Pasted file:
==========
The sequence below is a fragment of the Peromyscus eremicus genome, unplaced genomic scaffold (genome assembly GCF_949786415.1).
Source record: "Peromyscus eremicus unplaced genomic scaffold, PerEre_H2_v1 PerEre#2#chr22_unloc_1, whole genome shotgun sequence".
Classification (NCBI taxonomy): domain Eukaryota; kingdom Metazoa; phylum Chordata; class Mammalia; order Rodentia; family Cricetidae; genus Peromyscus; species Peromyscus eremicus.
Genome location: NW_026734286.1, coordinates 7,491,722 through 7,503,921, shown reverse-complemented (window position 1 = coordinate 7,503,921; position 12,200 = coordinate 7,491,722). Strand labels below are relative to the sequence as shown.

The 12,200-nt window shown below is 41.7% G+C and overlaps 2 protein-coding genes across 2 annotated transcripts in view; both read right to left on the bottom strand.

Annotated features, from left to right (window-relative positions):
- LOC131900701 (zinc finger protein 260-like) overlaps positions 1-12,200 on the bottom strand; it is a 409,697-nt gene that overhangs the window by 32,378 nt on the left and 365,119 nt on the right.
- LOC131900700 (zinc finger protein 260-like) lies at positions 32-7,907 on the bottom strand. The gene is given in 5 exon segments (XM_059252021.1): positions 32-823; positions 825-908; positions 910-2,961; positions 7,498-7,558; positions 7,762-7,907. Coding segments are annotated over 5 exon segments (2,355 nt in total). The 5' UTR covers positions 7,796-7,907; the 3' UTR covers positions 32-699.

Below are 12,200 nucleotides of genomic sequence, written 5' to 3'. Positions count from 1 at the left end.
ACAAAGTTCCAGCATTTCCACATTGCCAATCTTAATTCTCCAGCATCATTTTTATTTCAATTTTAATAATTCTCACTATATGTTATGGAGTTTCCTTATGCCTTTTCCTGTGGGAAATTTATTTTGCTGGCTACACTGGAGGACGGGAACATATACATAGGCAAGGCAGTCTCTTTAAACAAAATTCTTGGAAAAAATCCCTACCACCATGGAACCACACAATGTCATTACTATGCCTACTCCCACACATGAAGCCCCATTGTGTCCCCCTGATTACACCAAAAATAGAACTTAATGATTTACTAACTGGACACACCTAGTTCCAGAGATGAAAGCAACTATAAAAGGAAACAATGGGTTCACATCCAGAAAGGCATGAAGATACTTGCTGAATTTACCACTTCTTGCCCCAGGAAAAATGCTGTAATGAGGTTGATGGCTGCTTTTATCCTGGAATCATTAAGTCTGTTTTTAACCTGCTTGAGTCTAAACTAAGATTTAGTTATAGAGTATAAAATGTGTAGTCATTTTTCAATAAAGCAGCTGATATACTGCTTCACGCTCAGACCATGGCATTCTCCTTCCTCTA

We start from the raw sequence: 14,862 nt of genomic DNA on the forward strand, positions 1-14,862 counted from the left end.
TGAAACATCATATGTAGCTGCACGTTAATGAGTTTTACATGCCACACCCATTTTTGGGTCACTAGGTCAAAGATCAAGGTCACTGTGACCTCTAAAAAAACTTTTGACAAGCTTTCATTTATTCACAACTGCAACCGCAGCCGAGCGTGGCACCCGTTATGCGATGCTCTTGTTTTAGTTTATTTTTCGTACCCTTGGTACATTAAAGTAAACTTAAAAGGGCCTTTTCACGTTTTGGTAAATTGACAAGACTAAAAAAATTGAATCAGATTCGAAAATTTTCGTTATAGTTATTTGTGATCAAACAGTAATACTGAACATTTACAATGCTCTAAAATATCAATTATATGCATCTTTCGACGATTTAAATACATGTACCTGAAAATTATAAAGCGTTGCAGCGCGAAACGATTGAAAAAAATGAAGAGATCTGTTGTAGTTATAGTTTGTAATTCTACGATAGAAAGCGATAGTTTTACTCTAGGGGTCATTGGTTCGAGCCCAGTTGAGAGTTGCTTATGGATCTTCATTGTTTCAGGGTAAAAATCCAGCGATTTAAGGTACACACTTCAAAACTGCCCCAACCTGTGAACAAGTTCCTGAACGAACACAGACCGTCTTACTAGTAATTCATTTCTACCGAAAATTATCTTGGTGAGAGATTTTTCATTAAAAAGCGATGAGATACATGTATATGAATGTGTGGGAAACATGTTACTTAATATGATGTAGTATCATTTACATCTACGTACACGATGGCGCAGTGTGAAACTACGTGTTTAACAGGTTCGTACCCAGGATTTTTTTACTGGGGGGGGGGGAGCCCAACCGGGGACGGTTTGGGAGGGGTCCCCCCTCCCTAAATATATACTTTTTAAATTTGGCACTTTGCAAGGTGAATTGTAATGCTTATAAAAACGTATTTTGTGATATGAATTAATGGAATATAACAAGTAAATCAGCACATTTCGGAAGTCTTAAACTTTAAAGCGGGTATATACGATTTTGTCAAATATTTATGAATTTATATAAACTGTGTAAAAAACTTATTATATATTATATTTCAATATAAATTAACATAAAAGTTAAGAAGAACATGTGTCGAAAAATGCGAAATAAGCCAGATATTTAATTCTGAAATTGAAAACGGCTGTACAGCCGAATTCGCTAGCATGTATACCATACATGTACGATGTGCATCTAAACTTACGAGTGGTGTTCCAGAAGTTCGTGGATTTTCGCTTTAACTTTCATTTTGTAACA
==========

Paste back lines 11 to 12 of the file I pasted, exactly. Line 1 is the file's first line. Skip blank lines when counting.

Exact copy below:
We start from the raw sequence: 14,862 nt of genomic DNA on the forward strand, positions 1-14,862 counted from the left end.
TGAAACATCATATGTAGCTGCACGTTAATGAGTTTTACATGCCACACCCATTTTTGGGTCACTAGGTCAAAGATCAAGGTCACTGTGACCTCTAAAAAAACTTTTGACAAGCTTTCATTTATTCACAACTGCAACCGCAGCCGAGCGTGGCACCCGTTATGCGATGCTCTTGTTTTAGTTTATTTTTCGTACCCTTGGTACATTAAAGTAAACTTAAAAGGGCCTTTTCACGTTTTGGTAAATTGACAAGACTAAAAAAATTGAATCAGATTCGAAAATTTTCGTTATAGTTATTTGTGATCAAACAGTAATACTGAACATTTACAATGCTCTAAAATATCAATTATATGCATCTTTCGACGATTTAAATACATGTACCTGAAAATTATAAAGCGTTGCAGCGCGAAACGATTGAAAAAAATGAAGAGATCTGTTGTAGTTATAGTTTGTAATTCTACGATAGAAAGCGATAGTTTTACTCTAGGGGTCATTGGTTCGAGCCCAGTTGAGAGTTGCTTATGGATCTTCATTGTTTCAGGGTAAAAATCCAGCGATTTAAGGTACACACTTCAAAACTGCCCCAACCTGTGAACAAGTTCCTGAACGAACACAGACCGTCTTACTAGTAATTCATTTCTACCGAAAATTATCTTGGTGAGAGATTTTTCATTAAAAAGCGATGAGATACATGTATATGAATGTGTGGGAAACATGTTACTTAATATGATGTAGTATCATTTACATCTACGTACACGATGGCGCAGTGTGAAACTACGTGTTTAACAGGTTCGTACCCAGGATTTTTTTACTGGGGGGGGGGGAGCCCAACCGGGGACGGTTTGGGAGGGGTCCCCCCTCCCTAAATATATACTTTTTAAATTTGGCACTTTGCAAGGTGAATTGTAATGCTTATAAAAACGTATTTTGTGATATGAATTAATGGAATATAACAAGTAAATCAGCACATTTCGGAAGTCTTAAACTTTAAAGCGGGTATATACGATTTTGTCAAATATTTATGAATTTATATAAACTGTGTAAAAAACTTATTATATATTATATTTCAATATAAATTAACATAAAAGTTAAGAAGAACATGTGTCGAAAAATGCGAAATAAGCCAGATATTTAATTCTGAAATTGAAAACGGCTGTACAGCCGAATTCGCTAGCATGTATACCATACATGTACGATGTGCATCTAAACTTACGAGTGGTGTTCCAGAAGTTCGTGGATTTTCGCTTTAACTTTCATTTTGTAACA